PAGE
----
Orange is the New Black star Laverne Cox has been more than successful in her acting career. Not only has she become a beloved character in one of the hottest shows out there right now, but she was the first trans woman of color to land a role in a mainstream scripted show, as well as the first to appear on an American reality TV show (I Wanna Work for Diddy) and to produce and star in her own show (TRANSform Me) and the first trans woman to appear on the cover of Time magazine. But in addition to her acting career, Cox is a feminist activist and a captivating speaker.
Cox appeared at the University of Missouri-Saint Louis on Tuesday, October 21st where she gave an inspirational speech tracking the journey from a child ashamed to be herself to an award winning actress. The speech was entitled Ain’t I a Woman? Quoting the black women’s rights activist Sojourner Truth’s speech of the same title from 1851, Cox carries on the legacy of intersectional feminist activism and pays tribute to its foremothers, applying their principles to a whole new generation and a new marginalized group.
When Cox took the stage to roaring applause, she began by identifying herself as black, as a trans woman, as an actress. “It’s important to name our various intersecting identities” she said, speaking to her passion for intersectional feminism, but emphasizes that being proud to be a woman is not something she was always able to do. She put heavy emphasis on the shame she felt at a young age and how learning “shame resistance” helped her grow.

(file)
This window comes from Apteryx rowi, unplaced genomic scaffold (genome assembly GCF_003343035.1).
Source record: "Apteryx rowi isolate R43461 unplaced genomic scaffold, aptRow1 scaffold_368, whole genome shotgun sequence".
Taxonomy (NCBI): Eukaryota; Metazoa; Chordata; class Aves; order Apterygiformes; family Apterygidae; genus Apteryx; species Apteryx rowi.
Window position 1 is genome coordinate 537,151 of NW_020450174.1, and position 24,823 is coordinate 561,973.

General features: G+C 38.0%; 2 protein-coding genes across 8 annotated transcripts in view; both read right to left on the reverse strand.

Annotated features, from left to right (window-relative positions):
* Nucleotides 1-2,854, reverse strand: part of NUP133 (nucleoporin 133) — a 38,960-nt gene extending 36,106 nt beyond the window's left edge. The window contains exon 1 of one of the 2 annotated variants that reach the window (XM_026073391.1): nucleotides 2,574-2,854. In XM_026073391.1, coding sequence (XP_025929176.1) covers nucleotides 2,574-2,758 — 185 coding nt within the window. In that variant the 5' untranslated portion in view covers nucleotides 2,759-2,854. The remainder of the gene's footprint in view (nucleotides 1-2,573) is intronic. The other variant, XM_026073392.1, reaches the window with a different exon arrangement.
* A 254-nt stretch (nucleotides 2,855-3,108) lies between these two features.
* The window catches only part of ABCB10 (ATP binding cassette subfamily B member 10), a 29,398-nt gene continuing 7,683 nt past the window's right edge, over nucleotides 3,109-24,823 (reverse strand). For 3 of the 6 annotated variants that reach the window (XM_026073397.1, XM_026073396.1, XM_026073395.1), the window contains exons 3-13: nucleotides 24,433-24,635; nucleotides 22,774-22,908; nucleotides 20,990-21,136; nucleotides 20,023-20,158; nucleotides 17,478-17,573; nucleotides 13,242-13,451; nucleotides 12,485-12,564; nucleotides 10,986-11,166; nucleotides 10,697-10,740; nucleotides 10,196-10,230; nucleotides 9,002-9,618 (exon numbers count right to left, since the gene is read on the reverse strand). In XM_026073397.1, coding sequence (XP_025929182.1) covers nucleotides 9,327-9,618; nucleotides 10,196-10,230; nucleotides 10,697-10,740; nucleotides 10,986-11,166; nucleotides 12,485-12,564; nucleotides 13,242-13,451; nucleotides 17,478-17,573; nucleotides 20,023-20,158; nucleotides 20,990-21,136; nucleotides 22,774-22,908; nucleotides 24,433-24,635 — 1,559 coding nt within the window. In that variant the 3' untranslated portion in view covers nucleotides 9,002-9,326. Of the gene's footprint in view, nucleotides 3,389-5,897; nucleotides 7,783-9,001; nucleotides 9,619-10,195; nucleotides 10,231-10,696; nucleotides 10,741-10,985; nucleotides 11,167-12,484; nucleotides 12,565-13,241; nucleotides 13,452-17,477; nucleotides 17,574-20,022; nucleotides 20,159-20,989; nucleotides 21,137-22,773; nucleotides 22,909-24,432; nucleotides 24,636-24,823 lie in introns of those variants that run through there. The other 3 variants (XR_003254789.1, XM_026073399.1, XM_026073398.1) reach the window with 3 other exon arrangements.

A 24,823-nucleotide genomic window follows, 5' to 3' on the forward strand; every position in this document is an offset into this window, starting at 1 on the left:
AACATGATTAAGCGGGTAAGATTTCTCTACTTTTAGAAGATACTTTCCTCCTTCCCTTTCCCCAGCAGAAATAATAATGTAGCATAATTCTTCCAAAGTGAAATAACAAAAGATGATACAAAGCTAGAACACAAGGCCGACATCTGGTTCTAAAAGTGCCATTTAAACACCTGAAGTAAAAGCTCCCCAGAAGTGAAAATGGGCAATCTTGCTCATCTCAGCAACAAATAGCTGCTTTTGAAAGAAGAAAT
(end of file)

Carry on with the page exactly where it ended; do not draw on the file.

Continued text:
“The first thing I learned about myself was that I was black,” she said, “in preschool I started to learn other things about myself. They called me ‘sissy’ and the f word that I don’t like to say… they said I acted like a girl, whatever that means, because we all know that girls act all sorts of ways.” and that was only the beginning of her realization that her “gender was being policed.” She went on to tell the story of how she was taken to the principal’s office in third grade in an innocent event which led to starting therapy and fights with her mother.
“In a gift shop at Six Flags, I saw this hand-held fan, and the moment I saw that fan I knew I had to have it.” She said, “I had just seen Gone With the Wind,” she clarified. She had gone to class fanning herself like Scarlett O’Hara, when she was ushered to the principal’s office, and her mother was warned by the teacher that “your son is going to end up in New Orleans wearing a dress if we don’t get him in therapy.” When in therapy, she was asked if she knew the difference between boys and girls, she said “there is no difference.”
Such a small, innocent, and honestly quite wise moment led to so many familial problems that it took years still for Cox to be comfortable with herself. It wasn’t until after moving to New York as a young adult that she really felt accepted. “For the first time in my life, my gender non-conformity was celebrated,” she said, “it felt amazing.”
“I had had misconceptions about transgender people,” she went on to say, “I didn’t equate being transgender with being successful.” But of course, she’s proven her former self wrong, and now she’s confident that the world can change and start viewing all people as potential success stories. “All the misconceptions we have about folks who are different from us could melt away.”